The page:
It’s the end of the road for Fox‘s freshman comedy Ben And Kate, at least for the foreseeable future. Like with The Mob Doctor, Fox is not saying that the comedy has been cancelled, just pulled from the schedule indefinitely, which basically means cancelled. The series is currently filming Episode 15 of its 19-episode order, which it will complete. After a long ratings struggle, Fox also is ending the two-hour Tuesday comedy block, at least for now. On March 12, reality staple Hell’s Kitchen will take over the Tuesday 8 PM hour, leading to New Girl and The Mindy Project. The network brass hope the move will give the two comedies a boost the way Glee helped New Girl and Raising Hope last season. READ MORE »
John Quaintance and David Feeney have been elevated to executive producers and co-showrunners on Fox‘s freshman comedy Ben And Kate. They will co-run the series with a creator/executive producer Dana Fox. They succeed Garrett Donovan and Neil Goldman, who departed over a month ago. Gail Lerner, who came on board following Donovan and Goldman’s exit to lend senior-level support several days a week, is staying on.
Fox brass have said they would be patient with the network’s new Tuesday comedy block, and they are proving it today with back orders to modestly-rated freshman series The Mindy Project and Ben And Kate. Mindy Kaling’s The Mindy Project, which has higher ratings as it follows anchor New Girl, has been given a full-season order with a back-nine-episode pickup. In its second outing, the workplace comedy, which gets a sizable DVR bump, logged a 1.9 adults 18-49 rating in Live+same day.
Dana Fox’s Ben And Kate has received a six-episode back order. It most recently posted a 1.6 demo rating at 8:30 PM. Fox has new comedy The Goodwin Games on tap for midseason, which was part of the reason for Ben And Kate‘s six-episode order. The comedy recently underwent a showrunner change, with executive producers Garrett Donovan and Neil Goldman leaving. Gail Lerner has since come on board to land senior-level support several days a week. “Ben And Kate and The Mindy Project have everything we want to stand for in comedy: smart writing, hugely appealing casts and comedy that feels contemporary and real – which is why we’re confident they will continue to build on what is already an appointment comedy night for young, influential audiences on Tuesdays,” Fox chairman Kevin Reilly said.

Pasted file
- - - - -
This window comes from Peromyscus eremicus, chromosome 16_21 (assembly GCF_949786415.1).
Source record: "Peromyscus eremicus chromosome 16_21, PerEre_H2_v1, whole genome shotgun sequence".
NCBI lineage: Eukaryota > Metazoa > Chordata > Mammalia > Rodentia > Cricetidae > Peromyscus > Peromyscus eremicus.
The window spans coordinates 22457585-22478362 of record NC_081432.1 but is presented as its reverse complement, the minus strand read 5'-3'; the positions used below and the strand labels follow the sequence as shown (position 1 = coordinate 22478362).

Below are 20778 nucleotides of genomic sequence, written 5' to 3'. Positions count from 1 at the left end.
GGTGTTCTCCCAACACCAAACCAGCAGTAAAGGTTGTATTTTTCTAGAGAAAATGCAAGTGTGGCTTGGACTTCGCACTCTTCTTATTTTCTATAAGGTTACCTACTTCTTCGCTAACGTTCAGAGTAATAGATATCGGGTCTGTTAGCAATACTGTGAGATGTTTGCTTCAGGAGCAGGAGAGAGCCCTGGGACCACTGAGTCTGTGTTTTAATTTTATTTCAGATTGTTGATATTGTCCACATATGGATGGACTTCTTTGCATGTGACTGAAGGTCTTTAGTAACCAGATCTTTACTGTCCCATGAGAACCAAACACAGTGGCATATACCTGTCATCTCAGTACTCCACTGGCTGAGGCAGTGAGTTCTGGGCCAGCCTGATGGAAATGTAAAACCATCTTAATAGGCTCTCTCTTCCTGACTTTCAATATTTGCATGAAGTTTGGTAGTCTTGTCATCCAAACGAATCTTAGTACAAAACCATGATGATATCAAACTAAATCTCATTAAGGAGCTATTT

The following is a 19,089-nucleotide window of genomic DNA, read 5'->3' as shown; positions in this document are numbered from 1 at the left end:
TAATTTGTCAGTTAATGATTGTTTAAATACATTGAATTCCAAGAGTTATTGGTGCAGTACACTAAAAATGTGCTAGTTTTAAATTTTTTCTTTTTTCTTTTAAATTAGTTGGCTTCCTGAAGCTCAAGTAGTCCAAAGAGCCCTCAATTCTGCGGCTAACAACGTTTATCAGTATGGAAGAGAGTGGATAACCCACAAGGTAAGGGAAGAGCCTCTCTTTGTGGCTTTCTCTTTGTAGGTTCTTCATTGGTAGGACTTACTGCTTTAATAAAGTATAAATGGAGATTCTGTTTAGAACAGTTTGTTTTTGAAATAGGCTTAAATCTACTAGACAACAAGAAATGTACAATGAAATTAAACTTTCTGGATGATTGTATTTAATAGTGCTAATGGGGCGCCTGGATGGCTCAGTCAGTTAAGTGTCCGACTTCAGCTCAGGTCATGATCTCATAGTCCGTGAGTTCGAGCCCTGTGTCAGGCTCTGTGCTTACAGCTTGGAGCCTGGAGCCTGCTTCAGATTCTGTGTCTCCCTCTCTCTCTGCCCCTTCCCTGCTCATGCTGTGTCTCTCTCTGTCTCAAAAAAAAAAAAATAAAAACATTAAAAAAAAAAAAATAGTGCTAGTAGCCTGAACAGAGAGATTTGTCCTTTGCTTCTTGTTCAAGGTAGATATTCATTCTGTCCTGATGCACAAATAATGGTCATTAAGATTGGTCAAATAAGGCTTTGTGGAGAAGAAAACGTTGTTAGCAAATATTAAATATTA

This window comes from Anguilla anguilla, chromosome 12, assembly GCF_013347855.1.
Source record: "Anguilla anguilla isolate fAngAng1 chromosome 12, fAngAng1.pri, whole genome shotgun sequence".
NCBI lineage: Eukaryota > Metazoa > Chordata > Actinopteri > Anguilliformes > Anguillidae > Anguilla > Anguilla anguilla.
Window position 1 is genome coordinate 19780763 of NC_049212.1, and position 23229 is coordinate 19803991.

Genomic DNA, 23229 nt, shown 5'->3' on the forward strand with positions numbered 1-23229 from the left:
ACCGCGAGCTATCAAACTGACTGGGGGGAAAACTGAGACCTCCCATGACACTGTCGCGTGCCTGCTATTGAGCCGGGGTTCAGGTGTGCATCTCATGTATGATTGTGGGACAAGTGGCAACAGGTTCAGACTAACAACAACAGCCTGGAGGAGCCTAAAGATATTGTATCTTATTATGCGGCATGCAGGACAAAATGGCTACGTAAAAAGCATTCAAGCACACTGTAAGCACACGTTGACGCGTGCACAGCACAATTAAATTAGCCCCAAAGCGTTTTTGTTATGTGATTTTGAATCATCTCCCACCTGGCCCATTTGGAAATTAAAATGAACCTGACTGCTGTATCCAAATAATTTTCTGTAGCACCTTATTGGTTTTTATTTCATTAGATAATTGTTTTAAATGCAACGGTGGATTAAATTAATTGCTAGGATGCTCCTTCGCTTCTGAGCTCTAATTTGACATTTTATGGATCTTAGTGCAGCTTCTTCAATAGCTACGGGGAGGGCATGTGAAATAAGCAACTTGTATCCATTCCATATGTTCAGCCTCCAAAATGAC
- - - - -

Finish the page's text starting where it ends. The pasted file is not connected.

It may be the DVR effect, impact of cable or the Internet, but it is kind of depressing seeing a whopping seven programs on the Big 4 broadcast networks post a 1 rating among adults 18-49 on Night 10 of the new season when viewer excitement is supposed to be still high.
Fox’s all-comedy Tuesday block continues to struggle. The addition of Raising Hope as 8 PM anchor didn’t help as the comedy opened its third season with a 1.7/5 among adults 18-49. That was down 45% from the series’ second season premiere behind New Girl last fall. It was also down 19% from Raising Hope‘s debut in the Tuesday 8 PM slot last spring when Fox tried out a two-hour comedy block. New Fox comedies, Ben And Kate (1.6/5) and The Mindy Project (1.9/5) both crumbled in Week 2, down 24% and 21%, respectively, from their modest premieres. The big dropoff for critical darling The Mindy Project is especially concerning as the show followed New Girl. In one of the brighter spots on last night’s ratings report, New Girl (2.8/7) matched its season premiere rating from last week, avoiding the proverbial “second-week slump.” Ben And Kate‘s dropoff mirrored that of its lead-in (down 25% from last week when Fox aired a new New Girl at 8 PM.)
Ray Richmond contributes to Deadline’s TV coverage.
It isn’t every TCA session that features an Oscar-winning screenwriter on the panel promoting the new comedy series he’s starring in. But that’s where Nat Faxon found himself this morning, doing his best to draw attention to the forthcoming single-camera Fox comedy Ben And Kate on which his character helps his sister raise his niece. Of course, the first question out of the box was, essentially, what a guy who won an Academy Award this year for adapted screenplay for The Descendants (shared with writing partner Jim Rash and Alexander Payne) was doing slumming it as an actor on a sitcom? “I literally got this (role) the day after I won the Oscar,” Faxon admitted. “I don’t necessarily think I’m going to be handed acting roles because of something I did in the writing field.” Interjected Ben And Kate creator-showrunner Dana Fox: “Let me clarify. We locked (Faxon) in before he had a chance to realize he’d made a huge mistake.” And what’s it like having an Oscar-winning scribe starring in your show? He was asked if he ever stops by the writers room with his Oscar and asks if they’d like help. “Every single day, I’m like, is there anything you’d like to change?” Fox says, “and Nat is just like, ‘Oh no, you did a great job.’ I’ve asked him to just show up with his Oscar one day but he won’t do it.”
20th Century Fox TV is finalizing deals with Everybody Loves Raymond veteran Mike Royce to serve as showrunner on another family comedy, NBC’s midseason single-camera half-hour 1600 Penn, and with Community executive producers Garrett Donovan and Neil Goldman for the same duty on Fox’s fall single-camera comedy Ben and Kate. …